July 2017 archive

Growing Lettuce in a Fish Tank

Some Computer Science students at Colgate have asked me if I plan to start blogging again, so here is my attempt to get back on the blogging bandwagon. (We’ll see how long it lasts once the baby arrives in September.) This post is actually about a project I did with H back in February: planting lettuce in a fish tank turned greenhouse.

We’ve used the fish tank as an indoor greenhouse several years in a row. There are several motivations for using a fish tank as an indoor greenhouse: (1) fish tanks are cheap, (2) they allow in plenty of light, (3) they catch extra water when I inevitably overwater the plants, and (4) most importantly, it keeps our two cats from eating our plants.

Fish tank

We’ve collected a large stash of plastic jars that we re-purposed as pots.

Cashew jars repurposed as pots

I drilled eight holes in the bottom of each jar to allow water to drain out. I don’t recall how large of a drill bit I used (perhaps 1/8″), but in retrospect I should have drilled larger holes (e.g., 1/4″). The pots didn’t drain very well with the smaller holes, which meant that some of the lettuce got moldy, and I had to compost it.

Cashew jar with holes

H helped me fill the pots with potting soil. He made less of a mess than I expected. 🙂 Then we planted two types of lettuce seeds: Mesclun Sweet Salad Mix and Burpee Bibb Lettuce. We also planted some mixed herb seeds we had lying around from last year.

H fills pots with dirt

We used some plastic spoons we had lying around to label each pot. H used the spoons to help mix the seeds in the dirt—a step which is entirely optional and probably not recommended.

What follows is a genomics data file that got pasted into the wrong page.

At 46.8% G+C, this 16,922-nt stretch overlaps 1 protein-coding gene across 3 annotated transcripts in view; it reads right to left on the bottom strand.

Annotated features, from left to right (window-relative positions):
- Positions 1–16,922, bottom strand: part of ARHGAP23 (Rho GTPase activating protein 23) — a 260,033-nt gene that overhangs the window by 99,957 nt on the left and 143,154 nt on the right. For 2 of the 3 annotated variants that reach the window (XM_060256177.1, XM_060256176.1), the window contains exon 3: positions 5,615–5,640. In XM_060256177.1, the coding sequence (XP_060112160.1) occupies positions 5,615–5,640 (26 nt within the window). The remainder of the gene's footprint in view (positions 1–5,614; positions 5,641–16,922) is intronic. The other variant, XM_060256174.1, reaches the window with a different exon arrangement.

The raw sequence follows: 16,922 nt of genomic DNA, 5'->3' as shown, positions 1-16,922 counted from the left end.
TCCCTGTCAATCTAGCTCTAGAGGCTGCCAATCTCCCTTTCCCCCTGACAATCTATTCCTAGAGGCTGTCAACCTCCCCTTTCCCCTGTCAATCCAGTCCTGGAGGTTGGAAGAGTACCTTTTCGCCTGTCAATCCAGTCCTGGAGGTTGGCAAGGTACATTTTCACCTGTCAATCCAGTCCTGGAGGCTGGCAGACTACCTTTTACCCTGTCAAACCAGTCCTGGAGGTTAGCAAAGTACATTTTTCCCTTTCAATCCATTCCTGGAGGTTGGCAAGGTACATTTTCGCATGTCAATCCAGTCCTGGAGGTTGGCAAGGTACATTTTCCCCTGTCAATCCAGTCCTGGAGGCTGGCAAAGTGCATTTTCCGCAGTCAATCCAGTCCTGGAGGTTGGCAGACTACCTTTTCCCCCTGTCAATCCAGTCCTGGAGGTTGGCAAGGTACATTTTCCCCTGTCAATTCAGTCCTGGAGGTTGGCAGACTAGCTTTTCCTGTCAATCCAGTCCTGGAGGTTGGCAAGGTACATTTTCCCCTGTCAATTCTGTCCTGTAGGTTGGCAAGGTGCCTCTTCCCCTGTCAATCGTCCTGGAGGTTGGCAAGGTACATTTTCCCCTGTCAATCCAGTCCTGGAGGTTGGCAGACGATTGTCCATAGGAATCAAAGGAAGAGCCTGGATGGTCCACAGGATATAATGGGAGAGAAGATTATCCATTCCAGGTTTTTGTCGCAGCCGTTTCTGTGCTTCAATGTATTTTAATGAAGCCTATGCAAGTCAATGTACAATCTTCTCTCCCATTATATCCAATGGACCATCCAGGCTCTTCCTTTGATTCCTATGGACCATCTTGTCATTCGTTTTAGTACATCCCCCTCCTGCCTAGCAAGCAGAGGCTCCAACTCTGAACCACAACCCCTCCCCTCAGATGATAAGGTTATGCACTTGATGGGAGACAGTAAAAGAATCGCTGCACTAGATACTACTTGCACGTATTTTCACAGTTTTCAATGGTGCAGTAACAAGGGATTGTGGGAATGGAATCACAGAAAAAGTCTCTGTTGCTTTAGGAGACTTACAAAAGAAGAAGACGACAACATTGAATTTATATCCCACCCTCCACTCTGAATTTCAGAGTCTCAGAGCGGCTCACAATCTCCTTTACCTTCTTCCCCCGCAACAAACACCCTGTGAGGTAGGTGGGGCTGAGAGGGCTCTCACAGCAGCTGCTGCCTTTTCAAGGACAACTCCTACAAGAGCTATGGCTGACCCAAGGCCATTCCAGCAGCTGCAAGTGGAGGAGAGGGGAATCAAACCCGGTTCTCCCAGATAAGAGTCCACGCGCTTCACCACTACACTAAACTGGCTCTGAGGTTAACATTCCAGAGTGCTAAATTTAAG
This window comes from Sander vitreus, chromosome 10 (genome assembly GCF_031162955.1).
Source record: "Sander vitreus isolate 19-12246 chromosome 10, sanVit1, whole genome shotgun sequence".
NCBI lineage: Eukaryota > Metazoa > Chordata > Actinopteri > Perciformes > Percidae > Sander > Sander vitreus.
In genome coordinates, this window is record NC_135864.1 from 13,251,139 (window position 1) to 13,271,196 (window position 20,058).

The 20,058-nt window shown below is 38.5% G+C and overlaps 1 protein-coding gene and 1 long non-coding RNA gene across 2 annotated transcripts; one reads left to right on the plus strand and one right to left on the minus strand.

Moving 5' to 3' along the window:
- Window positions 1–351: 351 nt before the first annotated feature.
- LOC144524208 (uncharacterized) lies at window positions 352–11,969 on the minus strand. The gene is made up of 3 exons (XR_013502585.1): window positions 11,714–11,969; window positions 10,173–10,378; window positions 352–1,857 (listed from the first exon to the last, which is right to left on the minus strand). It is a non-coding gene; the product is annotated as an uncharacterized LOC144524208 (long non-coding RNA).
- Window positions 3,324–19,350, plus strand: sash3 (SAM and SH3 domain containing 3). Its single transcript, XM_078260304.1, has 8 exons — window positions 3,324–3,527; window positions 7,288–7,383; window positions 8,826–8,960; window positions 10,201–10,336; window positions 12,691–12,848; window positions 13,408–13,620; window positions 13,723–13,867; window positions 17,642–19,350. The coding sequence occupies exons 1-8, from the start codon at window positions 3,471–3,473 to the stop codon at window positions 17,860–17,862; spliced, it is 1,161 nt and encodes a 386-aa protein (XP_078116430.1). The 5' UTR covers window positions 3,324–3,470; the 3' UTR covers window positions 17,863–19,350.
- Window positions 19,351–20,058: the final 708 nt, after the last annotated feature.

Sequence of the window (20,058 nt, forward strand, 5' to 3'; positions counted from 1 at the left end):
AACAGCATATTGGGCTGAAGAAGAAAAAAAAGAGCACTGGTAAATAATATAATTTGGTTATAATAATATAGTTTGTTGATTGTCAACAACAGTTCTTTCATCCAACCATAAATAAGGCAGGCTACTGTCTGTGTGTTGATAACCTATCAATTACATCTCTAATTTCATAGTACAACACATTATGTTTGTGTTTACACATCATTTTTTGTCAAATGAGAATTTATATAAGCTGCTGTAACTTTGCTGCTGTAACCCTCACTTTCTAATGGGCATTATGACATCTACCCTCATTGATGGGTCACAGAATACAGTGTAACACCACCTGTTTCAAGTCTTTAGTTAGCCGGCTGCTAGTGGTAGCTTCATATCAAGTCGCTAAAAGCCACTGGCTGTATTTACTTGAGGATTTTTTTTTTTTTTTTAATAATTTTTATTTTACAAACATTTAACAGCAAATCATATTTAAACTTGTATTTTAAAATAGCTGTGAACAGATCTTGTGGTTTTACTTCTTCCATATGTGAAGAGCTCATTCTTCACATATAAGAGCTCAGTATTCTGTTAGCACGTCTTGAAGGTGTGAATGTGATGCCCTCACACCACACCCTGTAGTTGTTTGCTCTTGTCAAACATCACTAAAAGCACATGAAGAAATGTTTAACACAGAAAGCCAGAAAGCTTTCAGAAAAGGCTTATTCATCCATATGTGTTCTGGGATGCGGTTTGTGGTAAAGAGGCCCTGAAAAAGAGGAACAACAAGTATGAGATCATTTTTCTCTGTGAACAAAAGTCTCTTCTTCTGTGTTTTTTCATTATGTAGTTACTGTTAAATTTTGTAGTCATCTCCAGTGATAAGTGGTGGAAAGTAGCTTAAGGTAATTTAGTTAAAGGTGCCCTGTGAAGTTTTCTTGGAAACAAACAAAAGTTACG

Pots labeled with spoons

I’ve learned from prior years that the plants grow better if the light from the grow lights is more concentrated. Consequently, I lined the inside of the fish tank with aluminum foil on three sides. I used a few pieces of masking tape to stick each piece to the fish tank. I left one side un-foiled to allow natural light from the window to reach the plants and make it easy for H to look at the plants as they grew.

Fish tank with foil Upstate New York doesn’t get much sun in late winter (and neither did south-central Wisconsin), so I purchased two TaoTronics 24w Led Grow light Bulbs a few years ago. I also purchased two clamp lights (and removed the clamps). I mounted the clamp lights on a wood frame I built to sit on top of the fish tank. The frame allows the lights to b 12-18″ from the plants: far enough away from the plants to avoid “burning” the leaves, but also close enough to ensure the light is concentrated. The frame also keeps our cats from getting to the plants.

Grow lights and frame

Here’s what it looks like with the lights on.

Greenhouse with lights on

And here’s what it looked like outside while we were doing this project: it was actively snowing.

Snow while planting

We don’t have any pictures of the full grown lettuce, but as I mentioned above, the bibb lettuce got moldy and had to be composted. The rest of the lettuce was edible, but a bit scraggly—probably a result of poor drainage. The herbs didn’t grow well—probably due to poor drainage again and the seeds being a year old. Next year, I plan to skip the bibb lettuce and just do the mesclun. I may also branch out and try to start some tomato, cucumber, and zucchini plants that we can transplant outside once it’s warm enough.